You have spoken English your whole life. Or you haven’t. Either way, this article will show you 5 things you may not know about the English language.
Grammatical gender is “gender based on arbitrary assignment, without regard to the referent of a noun, as in French le livre (masculine), ‘the book,’ and German das Mädchen (neuter), ‘the girl.'” So, grammatical gender is not necessarily equivalent to the gender of the object being described. In the few cases where grammatical gender exists in the English language, the grammatical gender does often reflect the person or animal it is referencing. It is actually quite surprising how little grammatical gender exists in the English language. You would think that when it evolved from German and Latin, two grammatical gender-riddled languages, that it would have retained a good bit more grammatical gender. However, existing examples are few and far between. And all the examples that exist are based on the gender of the person or animal being described, which is not how grammatical gender works in Latin nor German. English is a strange creature.
Blond vs. Blonde?
Are they dumb blond jokes or dumb blonde jokes? Is there a difference other than arbitrarily choosing which way you wish to spell it that particular day? Actually, in light of grammatical gender, the answer is pretty simple. The difference in spelling actually shows the gender of the person’s hair that is being referred to. You should use blond to refer to males with blond hair. You should use blonde when referring to females who have blonde hair. So, in that case, the jokes are dumb blonde and not dumb blond, since apparently only blonde women can be dumb? Interesting…
Goose to Geese but not Moose to Meese?
Have you ever wondered why the plural of goose is geese, but the plural of moose is not meese? Why can the plural of goose not be gooses, instead of geese? And why is moose not pluralized to be meese? The answer for goose to geese has to do with an event in the English language that happened during the Middle Ages called “The Great Vowel Shift.” Without going into the nerdy linguistic answer, the reason that the plural of goose is geese has to do with the original vowel and how its plural was formed back in the Middle Ages. The reason that moose does not work the same way is that it does not originate from English and was not introduced to the English language until after The Great Vowel Shift. Moose originates from the native Algonquian language. It seems with this word that English speakers were not sure what to do to form the plural, so they let the s sound in moose represent the plural form as well as the singular.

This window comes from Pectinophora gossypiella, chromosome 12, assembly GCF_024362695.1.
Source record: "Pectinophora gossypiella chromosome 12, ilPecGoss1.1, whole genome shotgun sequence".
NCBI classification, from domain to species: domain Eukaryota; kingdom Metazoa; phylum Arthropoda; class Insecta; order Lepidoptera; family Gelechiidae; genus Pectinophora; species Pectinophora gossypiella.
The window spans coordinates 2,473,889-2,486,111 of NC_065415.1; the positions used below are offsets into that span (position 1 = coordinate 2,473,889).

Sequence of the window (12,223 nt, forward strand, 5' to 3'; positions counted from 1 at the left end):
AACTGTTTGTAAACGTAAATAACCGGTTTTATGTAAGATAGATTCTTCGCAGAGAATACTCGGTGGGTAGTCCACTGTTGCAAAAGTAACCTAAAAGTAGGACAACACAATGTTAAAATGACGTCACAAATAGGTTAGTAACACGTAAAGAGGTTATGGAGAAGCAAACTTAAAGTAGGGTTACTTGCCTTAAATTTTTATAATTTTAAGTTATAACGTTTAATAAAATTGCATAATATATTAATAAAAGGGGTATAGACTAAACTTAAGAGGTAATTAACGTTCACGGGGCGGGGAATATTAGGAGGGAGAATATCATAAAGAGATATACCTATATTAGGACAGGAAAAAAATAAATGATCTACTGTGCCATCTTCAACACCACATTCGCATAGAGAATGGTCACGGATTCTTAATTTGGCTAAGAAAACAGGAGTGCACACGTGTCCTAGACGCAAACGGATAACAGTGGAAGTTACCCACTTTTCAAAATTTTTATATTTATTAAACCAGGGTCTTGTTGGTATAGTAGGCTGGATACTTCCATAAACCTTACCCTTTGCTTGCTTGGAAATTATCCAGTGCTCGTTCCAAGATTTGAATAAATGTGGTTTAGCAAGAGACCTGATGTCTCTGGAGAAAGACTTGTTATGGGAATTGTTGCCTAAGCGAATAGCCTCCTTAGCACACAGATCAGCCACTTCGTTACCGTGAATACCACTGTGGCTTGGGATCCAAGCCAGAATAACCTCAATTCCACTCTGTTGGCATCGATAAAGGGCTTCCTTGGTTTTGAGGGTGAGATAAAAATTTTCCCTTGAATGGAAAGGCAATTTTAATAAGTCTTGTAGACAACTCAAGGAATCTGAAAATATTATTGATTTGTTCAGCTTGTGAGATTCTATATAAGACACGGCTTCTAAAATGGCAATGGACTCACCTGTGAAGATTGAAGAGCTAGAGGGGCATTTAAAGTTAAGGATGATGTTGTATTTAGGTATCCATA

O or OU?
Why is it that sometimes you can find the word flavor spelled as flavour, and why can color also be written as colour? The answer is pretty easy. Without the u is the American English spelling, and ou is used for the British English spelling. Some say that the reason for the dropping of the u by the Americans was for simplification or not wanting extra letters. Others have a theory that it was a final “we don’t need u” from the newly formed American nation to their former British rulers. Either way, o is the American spelling and ou is the British one.
Me or I?
English Grammarians everywhere cringe as people of all calibers attempt to complete their sentences with so-and-so and I/me. The reason for the cringe is the fact that many get it wrong every time. Politicians, world leaders, and run-of-the-mill folk all mess this up at one point in time. There is actually a very simple way to figure out whether to say my friend and I or my friend and me. 9 times out of 10, you will use and me. This is due to the fact that me is used as the object of a sentence and I is used as the subject. In other words, me is used when actions are being done to yourself. I is used when you are doing the action. For example, My mom invited my friend and me to come over for dinner. You and your friend are being invited. The action is being done to you, so use me. Now, if it was reworded to say My mom asked that my friend and I come over for dinner, you are now the one doing the action of coming. So, you will use I. Summarizing: If you cannot add a one word verb after the I, use me instead. So, I am so glad you asked me to come, not I am so glad you asked I to come.
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